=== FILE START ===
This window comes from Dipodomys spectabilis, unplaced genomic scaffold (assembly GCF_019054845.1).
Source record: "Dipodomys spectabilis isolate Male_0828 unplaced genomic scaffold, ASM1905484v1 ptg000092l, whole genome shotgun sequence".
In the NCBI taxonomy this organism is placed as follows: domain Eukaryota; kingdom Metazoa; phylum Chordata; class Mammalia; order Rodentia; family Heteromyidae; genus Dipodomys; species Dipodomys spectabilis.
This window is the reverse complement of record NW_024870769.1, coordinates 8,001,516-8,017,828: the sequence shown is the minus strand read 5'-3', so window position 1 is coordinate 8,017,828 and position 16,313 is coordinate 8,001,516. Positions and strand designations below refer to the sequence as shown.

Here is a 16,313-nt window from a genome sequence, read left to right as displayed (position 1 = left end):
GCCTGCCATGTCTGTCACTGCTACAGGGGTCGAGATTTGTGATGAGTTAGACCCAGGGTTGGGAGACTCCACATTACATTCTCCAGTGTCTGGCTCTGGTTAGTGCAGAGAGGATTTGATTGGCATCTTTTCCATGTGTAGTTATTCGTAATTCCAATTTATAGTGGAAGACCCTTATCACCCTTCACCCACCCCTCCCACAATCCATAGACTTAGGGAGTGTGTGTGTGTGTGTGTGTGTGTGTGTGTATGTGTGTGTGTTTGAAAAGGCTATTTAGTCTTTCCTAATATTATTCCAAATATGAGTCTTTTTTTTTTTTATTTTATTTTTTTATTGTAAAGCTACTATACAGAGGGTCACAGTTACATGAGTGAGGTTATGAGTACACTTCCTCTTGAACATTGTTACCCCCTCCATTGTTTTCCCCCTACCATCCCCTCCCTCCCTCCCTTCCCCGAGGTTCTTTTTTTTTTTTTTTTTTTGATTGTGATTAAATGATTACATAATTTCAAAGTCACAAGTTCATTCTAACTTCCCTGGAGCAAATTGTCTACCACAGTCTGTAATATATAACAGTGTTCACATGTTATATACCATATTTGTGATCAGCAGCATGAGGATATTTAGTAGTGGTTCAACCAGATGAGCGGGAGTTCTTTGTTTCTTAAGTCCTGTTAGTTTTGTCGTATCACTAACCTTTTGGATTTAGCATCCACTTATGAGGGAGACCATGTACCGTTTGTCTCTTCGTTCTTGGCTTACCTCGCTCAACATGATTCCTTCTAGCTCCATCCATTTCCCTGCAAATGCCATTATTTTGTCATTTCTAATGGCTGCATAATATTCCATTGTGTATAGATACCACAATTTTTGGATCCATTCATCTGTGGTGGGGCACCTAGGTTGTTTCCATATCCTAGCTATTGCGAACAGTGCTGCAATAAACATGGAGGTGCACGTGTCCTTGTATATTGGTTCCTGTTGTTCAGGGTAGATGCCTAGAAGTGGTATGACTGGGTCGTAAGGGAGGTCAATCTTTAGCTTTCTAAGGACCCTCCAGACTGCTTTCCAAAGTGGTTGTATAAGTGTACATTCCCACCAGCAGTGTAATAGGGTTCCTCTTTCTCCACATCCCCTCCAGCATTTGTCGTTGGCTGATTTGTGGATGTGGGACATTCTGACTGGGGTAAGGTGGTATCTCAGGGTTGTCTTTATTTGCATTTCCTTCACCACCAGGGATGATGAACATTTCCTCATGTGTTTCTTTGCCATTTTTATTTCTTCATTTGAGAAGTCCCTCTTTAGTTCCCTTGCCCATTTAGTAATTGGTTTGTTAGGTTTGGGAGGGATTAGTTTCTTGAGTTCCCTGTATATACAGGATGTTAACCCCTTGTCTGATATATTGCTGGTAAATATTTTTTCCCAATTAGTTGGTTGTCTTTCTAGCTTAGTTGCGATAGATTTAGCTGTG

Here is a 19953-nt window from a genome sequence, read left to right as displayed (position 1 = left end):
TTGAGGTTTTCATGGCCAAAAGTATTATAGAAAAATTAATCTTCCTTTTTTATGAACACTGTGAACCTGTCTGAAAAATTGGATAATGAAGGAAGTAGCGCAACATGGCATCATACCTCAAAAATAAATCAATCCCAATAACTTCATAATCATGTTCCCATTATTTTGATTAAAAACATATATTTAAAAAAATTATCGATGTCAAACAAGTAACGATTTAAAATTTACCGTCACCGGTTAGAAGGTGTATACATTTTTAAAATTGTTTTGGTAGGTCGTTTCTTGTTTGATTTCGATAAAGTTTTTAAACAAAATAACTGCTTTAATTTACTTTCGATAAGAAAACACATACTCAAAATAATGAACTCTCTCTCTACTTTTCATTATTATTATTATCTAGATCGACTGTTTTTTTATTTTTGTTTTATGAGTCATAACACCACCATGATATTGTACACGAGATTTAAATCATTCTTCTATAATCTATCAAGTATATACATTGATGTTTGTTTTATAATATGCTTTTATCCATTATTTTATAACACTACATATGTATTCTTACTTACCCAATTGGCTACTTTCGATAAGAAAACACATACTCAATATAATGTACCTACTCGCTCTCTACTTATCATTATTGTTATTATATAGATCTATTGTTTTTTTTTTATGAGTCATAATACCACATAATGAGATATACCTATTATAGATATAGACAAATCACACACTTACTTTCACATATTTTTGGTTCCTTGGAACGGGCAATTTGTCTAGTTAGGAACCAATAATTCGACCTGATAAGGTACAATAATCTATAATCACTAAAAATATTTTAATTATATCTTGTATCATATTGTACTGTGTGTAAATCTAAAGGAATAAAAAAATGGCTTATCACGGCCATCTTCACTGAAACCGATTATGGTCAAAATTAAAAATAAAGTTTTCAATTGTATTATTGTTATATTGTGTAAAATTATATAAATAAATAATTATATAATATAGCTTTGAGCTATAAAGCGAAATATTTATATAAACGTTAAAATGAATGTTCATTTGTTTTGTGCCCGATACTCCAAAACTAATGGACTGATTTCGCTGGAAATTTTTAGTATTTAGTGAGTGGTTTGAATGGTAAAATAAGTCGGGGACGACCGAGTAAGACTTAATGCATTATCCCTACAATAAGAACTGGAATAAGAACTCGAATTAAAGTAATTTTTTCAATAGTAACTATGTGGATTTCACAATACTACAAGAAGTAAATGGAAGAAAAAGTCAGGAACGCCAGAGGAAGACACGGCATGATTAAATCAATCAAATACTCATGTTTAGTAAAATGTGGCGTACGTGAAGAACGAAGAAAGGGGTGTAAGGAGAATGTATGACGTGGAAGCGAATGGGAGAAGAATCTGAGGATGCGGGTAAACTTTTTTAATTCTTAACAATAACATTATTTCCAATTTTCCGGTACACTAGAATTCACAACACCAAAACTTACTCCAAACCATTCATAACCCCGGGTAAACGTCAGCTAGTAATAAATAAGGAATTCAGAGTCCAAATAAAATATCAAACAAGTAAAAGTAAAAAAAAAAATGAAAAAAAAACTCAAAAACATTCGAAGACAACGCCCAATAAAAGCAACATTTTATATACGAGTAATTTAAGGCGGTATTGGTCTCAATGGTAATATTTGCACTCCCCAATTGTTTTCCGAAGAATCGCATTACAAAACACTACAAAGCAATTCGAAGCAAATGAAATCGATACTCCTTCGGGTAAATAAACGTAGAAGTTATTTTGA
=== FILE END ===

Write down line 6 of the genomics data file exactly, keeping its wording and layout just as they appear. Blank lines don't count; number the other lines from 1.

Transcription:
GCCTGCCATGTCTGTCACTGCTACAGGGGTCGAGATTTGTGATGAGTTAGACCCAGGGTTGGGAGACTCCACATTACATTCTCCAGTGTCTGGCTCTGGTTAGTGCAGAGAGGATTTGATTGGCATCTTTTCCATGTGTAGTTATTCGTAATTCCAATTTATAGTGGAAGACCCTTATCACCCTTCACCCACCCCTCCCACAATCCATAGACTTAGGGAGTGTGTGTGTGTGTGTGTGTGTGTGTGTGTATGTGTGTGTGTTTGAAAAGGCTATTTAGTCTTTCCTAATATTATTCCAAATATGAGTCTTTTTTTTTTTTATTTTATTTTTTTATTGTAAAGCTACTATACAGAGGGTCACAGTTACATGAGTGAGGTTATGAGTACACTTCCTCTTGAACATTGTTACCCCCTCCATTGTTTTCCCCCTACCATCCCCTCCCTCCCTCCCTTCCCCGAGGTTCTTTTTTTTTTTTTTTTTTTGATTGTGATTAAATGATTACATAATTTCAAAGTCACAAGTTCATTCTAACTTCCCTGGAGCAAATTGTCTACCACAGTCTGTAATATATAACAGTGTTCACATGTTATATACCATATTTGTGATCAGCAGCATGAGGATATTTAGTAGTGGTTCAACCAGATGAGCGGGAGTTCTTTGTTTCTTAAGTCCTGTTAGTTTTGTCGTATCACTAACCTTTTGGATTTAGCATCCACTTATGAGGGAGACCATGTACCGTTTGTCTCTTCGTTCTTGGCTTACCTCGCTCAACATGATTCCTTCTAGCTCCATCCATTTCCCTGCAAATGCCATTATTTTGTCATTTCTAATGGCTGCATAATATTCCATTGTGTATAGATACCACAATTTTTGGATCCATTCATCTGTGGTGGGGCACCTAGGTTGTTTCCATATCCTAGCTATTGCGAACAGTGCTGCAATAAACATGGAGGTGCACGTGTCCTTGTATATTGGTTCCTGTTGTTCAGGGTAGATGCCTAGAAGTGGTATGACTGGGTCGTAAGGGAGGTCAATCTTTAGCTTTCTAAGGACCCTCCAGACTGCTTTCCAAAGTGGTTGTATAAGTGTACATTCCCACCAGCAGTGTAATAGGGTTCCTCTTTCTCCACATCCCCTCCAGCATTTGTCGTTGGCTGATTTGTGGATGTGGGACATTCTGACTGGGGTAAGGTGGTATCTCAGGGTTGTCTTTATTTGCATTTCCTTCACCACCAGGGATGATGAACATTTCCTCATGTGTTTCTTTGCCATTTTTATTTCTTCATTTGAGAAGTCCCTCTTTAGTTCCCTTGCCCATTTAGTAATTGGTTTGTTAGGTTTGGGAGGGATTAGTTTCTTGAGTTCCCTGTATATACAGGATGTTAACCCCTTGTCTGATATATTGCTGGTAAATATTTTTTCCCAATTAGTTGGTTGTCTTTCTAGCTTAGTTGCGATAGATTTAGCTGTG